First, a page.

How to stop feeling like a fraud and beat Imposter Syndrome
I had a prickly sensation run down my back, I started sweating and my mind said I didn’t deserve to be there. This was the whole body reaction I had to a speaking gig I landed a couple of years ago.
I was running a Mindfulness & Meditation workshop for a large government department and I felt great going in. But when I walked in a couple of things happened. The MC turned out to be the newsreader I’d grown up with and admired for much of my life, some of the audience members had been on TV (in my mind this made them more important) and I overheard someone say that the guy in charge of this 80 person team was not really into this ‘woo woo’ type of stuff. In that moment, I crumbled. I felt like a total fraud.
Fast forward to a couple of weeks ago and I was on a Women in Leadership panel. The room was full of senior executive women and after I spoke, they all made comments about how they identified with feeling like they’d be ‘found out’ for not knowing enough. While I was there to talk about self-doubt, it was such a reminder that no matter where you sit in the pecking order, that imposter syndrome can get you.
Imposter syndrome is ‘a concept describing high-achieving individuals who are marked by an inability to internalize their accomplishments and a persistent fear of being exposed as a "fraud"’. Basically, it’s feeling like a fake when you’re actually adequately qualified or experienced. It’s a stuck, sweaty, paralysing feeling and many high achieving women have felt this at some point.
What does Imposter Syndrome look like in the everyday?
· Feeling anxious and out of your depth despite being very well prepared
· Not applying for a more senior role for fear of not being selected
· Not speaking up in a meeting because you might get a challenging question you don’t know the answer to
· Feeling like a phony despite adequate experience and knowledge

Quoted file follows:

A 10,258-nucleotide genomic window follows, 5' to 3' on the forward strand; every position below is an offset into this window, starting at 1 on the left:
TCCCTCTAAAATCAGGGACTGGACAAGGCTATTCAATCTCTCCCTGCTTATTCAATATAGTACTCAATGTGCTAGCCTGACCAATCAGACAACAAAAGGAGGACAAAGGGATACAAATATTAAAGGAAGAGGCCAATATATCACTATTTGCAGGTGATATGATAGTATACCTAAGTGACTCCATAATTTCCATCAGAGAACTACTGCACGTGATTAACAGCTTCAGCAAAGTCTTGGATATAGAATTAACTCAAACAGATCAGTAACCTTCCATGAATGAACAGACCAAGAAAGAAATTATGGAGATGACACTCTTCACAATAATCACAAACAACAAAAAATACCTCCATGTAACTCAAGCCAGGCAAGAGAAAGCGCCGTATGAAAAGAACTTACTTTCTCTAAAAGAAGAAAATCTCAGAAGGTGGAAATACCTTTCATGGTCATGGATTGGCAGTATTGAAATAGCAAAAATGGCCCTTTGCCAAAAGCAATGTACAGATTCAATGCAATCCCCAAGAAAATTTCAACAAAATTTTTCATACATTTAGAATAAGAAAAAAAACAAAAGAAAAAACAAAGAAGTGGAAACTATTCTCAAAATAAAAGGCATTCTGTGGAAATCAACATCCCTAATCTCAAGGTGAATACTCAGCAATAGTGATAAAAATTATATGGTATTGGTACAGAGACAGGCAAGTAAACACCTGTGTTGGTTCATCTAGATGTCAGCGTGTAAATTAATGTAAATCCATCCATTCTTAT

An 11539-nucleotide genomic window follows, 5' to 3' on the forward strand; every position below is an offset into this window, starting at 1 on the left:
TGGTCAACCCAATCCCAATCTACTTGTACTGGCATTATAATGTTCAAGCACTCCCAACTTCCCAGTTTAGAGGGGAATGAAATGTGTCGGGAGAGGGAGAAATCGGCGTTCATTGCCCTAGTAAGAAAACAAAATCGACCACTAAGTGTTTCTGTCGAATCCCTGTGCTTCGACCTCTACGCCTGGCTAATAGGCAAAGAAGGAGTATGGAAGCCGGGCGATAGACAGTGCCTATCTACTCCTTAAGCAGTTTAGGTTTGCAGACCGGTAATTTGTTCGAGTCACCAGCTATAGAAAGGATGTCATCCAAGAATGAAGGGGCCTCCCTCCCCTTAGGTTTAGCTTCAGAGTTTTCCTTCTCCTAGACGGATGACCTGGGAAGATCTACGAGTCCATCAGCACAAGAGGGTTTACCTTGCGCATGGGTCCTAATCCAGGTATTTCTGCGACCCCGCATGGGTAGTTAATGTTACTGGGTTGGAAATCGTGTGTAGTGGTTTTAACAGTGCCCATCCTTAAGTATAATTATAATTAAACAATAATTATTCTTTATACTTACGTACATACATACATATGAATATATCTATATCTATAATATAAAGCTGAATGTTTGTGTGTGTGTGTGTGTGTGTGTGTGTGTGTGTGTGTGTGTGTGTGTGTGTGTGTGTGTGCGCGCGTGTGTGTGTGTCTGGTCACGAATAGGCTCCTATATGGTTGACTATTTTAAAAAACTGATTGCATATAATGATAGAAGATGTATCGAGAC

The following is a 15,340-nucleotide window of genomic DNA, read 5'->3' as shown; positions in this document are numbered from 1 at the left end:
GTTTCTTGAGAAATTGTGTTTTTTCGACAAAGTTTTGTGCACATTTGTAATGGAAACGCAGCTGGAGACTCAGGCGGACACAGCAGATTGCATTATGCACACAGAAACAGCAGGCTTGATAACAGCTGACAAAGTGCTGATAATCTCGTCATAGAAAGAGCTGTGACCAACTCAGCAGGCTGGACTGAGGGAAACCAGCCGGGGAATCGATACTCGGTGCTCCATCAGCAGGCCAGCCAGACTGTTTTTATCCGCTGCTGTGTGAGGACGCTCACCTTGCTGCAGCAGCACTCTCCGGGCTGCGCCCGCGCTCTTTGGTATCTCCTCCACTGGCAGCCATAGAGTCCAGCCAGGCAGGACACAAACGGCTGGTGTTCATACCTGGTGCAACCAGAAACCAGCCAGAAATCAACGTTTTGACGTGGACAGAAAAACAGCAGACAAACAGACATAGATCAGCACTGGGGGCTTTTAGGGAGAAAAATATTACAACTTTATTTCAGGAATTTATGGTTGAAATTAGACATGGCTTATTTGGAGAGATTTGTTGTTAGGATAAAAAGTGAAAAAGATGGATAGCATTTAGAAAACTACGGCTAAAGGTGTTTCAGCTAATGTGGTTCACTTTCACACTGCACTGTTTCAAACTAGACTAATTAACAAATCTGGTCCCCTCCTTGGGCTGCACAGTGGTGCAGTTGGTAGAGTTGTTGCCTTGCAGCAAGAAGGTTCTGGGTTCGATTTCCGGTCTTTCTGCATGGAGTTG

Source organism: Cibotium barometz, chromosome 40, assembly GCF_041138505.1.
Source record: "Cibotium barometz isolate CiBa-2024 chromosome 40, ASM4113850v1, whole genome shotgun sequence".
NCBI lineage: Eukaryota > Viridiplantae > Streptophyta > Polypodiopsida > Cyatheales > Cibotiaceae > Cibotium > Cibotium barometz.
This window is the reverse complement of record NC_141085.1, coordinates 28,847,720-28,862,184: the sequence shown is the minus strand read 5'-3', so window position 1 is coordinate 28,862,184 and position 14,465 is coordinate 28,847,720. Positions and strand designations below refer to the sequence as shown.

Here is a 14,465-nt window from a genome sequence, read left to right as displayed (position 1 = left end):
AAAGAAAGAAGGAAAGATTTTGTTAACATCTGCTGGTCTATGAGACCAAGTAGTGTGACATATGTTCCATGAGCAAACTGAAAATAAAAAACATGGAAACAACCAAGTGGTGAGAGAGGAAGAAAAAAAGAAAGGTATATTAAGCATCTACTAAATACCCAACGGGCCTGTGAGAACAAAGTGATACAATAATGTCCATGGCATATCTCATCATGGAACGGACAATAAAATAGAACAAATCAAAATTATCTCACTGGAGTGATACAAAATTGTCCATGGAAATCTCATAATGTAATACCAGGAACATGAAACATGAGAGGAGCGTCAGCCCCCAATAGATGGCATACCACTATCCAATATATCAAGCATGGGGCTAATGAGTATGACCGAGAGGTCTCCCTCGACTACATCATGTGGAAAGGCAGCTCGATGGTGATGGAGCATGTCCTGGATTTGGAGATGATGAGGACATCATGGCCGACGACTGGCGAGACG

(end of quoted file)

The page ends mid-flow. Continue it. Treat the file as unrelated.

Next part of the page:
If we don’t acknowledge and sort this out, there are high chances that we’ll sabotage our careers or businesses growth, become more anxious and not reach our full potential.
So what can we do about it?
Gone are the days when acting like the razzed up sales-y real estate guy to pump ourselves up actually works. Thumping yourself on your chest to say, “You’re the best manager that ever lived! No one compares to you!” actually doesn’t work. It might have tiny, short lived effect but basically it doesn’t stick and can make us feel like even more of a fraud.
Inspired by author Dan Pink, what I personally do and teach my clients to implement is to (1) identify the fear, (2) question it directly and (3) address that question.
Using this formula, in the government workshop I described above, I firstly identified that I was super nervous that people would think my workshop was crap. Then I formulated a question about that fear, “Why do I deserve to be up on that stage?” and asked myself it. I then prompted myself to give five solid responses to that question. These were things like “they invited me to speak at this event, the organiser has seen me talk on this topic before, I have written a global program on this exact topic, I have been meditating and doing yoga for 18 years and I run a successful life coaching practice”.
Now doing this process doesn’t make you feel like you’re invincible but it does neutralise the fear. In my example, it allowed me to get up on that stage and deliver a great workshop. Often when you’re formulating your question, it will be related to ‘deservedness’. So your questions will probably sound something like “Why do I deserve to be interviewed for this job?”, “Why do I deserve to present my ideas to my team?”, “Why do I deserve to have my book published?”.
This process has revolutionised how I quash self doubt and maintain momentum and I’d love it to do the same for you. Give it a go and know that it might be a bit fumbly at first, but press on! I’d love to know how you go with implementing it.